This brief review summarizes new findings related to the reported beneficial effects of melatonin on reproductive physiology beyond its now well-known role in determining the sexual status in both long-day and short-day seasonally breeding mammals. Of particular note are those reproductive processes that have been shown to benefit from the ability of melatonin to function in the reduction of oxidative stress. In the few species that have been tested, brightly colored secondary sexual characteristics that serve as a sexual attractant reportedly are enhanced by melatonin administration. This is of potential importance inasmuch as the brightness of ornamental pigmentation is also associated with animals that are of the highest genetic quality. Free radical damage is commonplace during pregnancy and has negative effects on the mother, placenta, and fetus. Because of its ability to readily pass through the placenta, melatonin easily protects the fetus from oxidative damage, as well as the maternal tissues and placenta. Examples of conditions in which oxidative and nitrosative stress can be extensive during pregnancy include preeclampsia and damage resulting from anoxia or hypoxia that is followed by reflow of oxygenated blood into the tissue. Given the uncommonly low toxicity of melatonin, clinical trials are warranted to document the protection by melatonin against pathophysiological states of the reproductive system in which free radical damage is known to occur. Finally, the beneficial effects of melatonin in improving the outcomes of in vitro fertilization and embryo transfer should be further tested and exploited. The information in this article has applicability to human and veterinary medicine.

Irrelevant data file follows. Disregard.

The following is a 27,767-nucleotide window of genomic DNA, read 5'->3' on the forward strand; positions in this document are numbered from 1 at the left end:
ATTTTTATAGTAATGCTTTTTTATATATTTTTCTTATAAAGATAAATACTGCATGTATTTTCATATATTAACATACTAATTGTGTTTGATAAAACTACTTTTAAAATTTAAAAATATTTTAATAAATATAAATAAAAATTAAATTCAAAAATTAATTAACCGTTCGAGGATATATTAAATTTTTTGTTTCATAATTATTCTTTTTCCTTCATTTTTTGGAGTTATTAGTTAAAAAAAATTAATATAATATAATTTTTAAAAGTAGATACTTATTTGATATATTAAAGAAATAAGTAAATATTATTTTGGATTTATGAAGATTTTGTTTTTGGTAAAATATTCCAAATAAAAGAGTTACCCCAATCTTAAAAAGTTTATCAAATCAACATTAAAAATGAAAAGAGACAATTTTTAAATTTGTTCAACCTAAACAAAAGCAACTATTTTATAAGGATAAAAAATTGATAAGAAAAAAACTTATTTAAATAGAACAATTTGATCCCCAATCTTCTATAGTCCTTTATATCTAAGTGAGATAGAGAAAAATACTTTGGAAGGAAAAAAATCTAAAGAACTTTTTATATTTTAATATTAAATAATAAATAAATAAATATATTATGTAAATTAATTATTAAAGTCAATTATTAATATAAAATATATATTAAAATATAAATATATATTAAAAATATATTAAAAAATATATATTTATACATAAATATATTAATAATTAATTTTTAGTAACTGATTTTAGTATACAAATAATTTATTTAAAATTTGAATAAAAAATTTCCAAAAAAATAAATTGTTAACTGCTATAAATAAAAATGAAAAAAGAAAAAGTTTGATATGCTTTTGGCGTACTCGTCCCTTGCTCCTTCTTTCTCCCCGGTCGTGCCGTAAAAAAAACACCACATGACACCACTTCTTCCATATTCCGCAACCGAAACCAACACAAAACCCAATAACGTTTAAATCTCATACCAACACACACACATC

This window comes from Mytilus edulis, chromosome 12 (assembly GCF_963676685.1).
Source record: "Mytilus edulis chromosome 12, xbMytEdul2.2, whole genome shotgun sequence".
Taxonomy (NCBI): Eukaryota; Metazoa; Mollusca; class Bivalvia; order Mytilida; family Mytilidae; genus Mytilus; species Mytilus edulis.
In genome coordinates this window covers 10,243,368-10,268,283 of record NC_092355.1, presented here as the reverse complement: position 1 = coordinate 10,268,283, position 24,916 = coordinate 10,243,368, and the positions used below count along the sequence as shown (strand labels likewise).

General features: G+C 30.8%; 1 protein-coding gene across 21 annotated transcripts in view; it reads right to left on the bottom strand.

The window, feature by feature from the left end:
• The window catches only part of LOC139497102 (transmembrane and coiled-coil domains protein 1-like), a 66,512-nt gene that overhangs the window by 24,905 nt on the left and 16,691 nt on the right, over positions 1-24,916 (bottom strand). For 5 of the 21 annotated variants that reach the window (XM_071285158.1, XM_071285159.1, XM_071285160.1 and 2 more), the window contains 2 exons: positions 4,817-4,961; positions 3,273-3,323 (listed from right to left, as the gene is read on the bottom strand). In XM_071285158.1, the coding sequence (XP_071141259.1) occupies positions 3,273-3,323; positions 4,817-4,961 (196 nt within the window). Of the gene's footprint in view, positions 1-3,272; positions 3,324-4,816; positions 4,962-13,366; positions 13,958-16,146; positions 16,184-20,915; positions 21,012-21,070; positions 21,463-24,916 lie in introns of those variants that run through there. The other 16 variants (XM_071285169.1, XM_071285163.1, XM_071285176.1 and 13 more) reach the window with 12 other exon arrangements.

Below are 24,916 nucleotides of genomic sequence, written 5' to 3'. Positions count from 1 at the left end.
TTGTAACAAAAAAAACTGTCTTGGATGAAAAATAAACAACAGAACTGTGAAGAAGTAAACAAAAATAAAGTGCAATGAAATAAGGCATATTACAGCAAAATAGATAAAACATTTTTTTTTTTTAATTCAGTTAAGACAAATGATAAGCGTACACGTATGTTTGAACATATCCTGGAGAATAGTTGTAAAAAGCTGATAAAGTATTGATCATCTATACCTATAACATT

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Vol. 81 • No. 3